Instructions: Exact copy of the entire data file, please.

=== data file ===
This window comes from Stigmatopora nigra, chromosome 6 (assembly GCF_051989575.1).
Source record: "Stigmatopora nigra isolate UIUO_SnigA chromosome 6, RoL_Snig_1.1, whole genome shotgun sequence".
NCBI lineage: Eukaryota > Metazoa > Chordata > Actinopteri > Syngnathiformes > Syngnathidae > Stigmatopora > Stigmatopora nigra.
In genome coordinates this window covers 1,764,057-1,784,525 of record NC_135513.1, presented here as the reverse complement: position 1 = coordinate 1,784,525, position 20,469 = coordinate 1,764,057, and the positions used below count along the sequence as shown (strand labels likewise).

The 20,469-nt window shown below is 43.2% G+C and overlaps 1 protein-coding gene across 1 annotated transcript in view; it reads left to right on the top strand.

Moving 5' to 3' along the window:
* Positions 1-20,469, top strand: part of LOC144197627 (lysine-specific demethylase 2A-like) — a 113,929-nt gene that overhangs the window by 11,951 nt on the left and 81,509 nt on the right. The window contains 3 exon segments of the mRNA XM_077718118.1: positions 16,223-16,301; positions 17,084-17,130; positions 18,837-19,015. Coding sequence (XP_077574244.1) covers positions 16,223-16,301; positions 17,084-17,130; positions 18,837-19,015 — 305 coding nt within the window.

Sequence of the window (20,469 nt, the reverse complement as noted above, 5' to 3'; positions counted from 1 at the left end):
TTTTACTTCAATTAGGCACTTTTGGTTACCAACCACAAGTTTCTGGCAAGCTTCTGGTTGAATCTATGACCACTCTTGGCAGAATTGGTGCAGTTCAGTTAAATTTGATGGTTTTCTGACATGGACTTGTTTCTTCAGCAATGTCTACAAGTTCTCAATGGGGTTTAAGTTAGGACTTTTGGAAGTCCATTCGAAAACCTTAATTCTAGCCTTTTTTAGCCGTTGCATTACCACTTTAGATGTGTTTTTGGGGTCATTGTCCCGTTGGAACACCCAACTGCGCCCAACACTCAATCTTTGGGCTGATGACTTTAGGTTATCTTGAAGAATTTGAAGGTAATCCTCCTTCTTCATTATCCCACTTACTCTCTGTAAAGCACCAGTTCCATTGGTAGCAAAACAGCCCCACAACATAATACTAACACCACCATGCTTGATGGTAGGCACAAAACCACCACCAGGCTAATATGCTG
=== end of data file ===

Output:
This window comes from Stigmatopora nigra, chromosome 6 (assembly GCF_051989575.1).
Source record: "Stigmatopora nigra isolate UIUO_SnigA chromosome 6, RoL_Snig_1.1, whole genome shotgun sequence".
NCBI lineage: Eukaryota > Metazoa > Chordata > Actinopteri > Syngnathiformes > Syngnathidae > Stigmatopora > Stigmatopora nigra.
In genome coordinates this window covers 1,764,057-1,784,525 of record NC_135513.1, presented here as the reverse complement: position 1 = coordinate 1,784,525, position 20,469 = coordinate 1,764,057, and the positions used below count along the sequence as shown (strand labels likewise).

The 20,469-nt window shown below is 43.2% G+C and overlaps 1 protein-coding gene across 1 annotated transcript in view; it reads left to right on the top strand.

Moving 5' to 3' along the window:
* Positions 1-20,469, top strand: part of LOC144197627 (lysine-specific demethylase 2A-like) — a 113,929-nt gene that overhangs the window by 11,951 nt on the left and 81,509 nt on the right. The window contains 3 exon segments of the mRNA XM_077718118.1: positions 16,223-16,301; positions 17,084-17,130; positions 18,837-19,015. Coding sequence (XP_077574244.1) covers positions 16,223-16,301; positions 17,084-17,130; positions 18,837-19,015 — 305 coding nt within the window.

Sequence of the window (20,469 nt, the reverse complement as noted above, 5' to 3'; positions counted from 1 at the left end):
TTTTACTTCAATTAGGCACTTTTGGTTACCAACCACAAGTTTCTGGCAAGCTTCTGGTTGAATCTATGACCACTCTTGGCAGAATTGGTGCAGTTCAGTTAAATTTGATGGTTTTCTGACATGGACTTGTTTCTTCAGCAATGTCTACAAGTTCTCAATGGGGTTTAAGTTAGGACTTTTGGAAGTCCATTCGAAAACCTTAATTCTAGCCTTTTTTAGCCGTTGCATTACCACTTTAGATGTGTTTTTGGGGTCATTGTCCCGTTGGAACACCCAACTGCGCCCAACACTCAATCTTTGGGCTGATGACTTTAGGTTATCTTGAAGAATTTGAAGGTAATCCTCCTTCTTCATTATCCCACTTACTCTCTGTAAAGCACCAGTTCCATTGGTAGCAAAACAGCCCCACAACATAATACTAACACCACCATGCTTGATGGTAGGCACAAAACCACCACCAGGCTAATATGCTG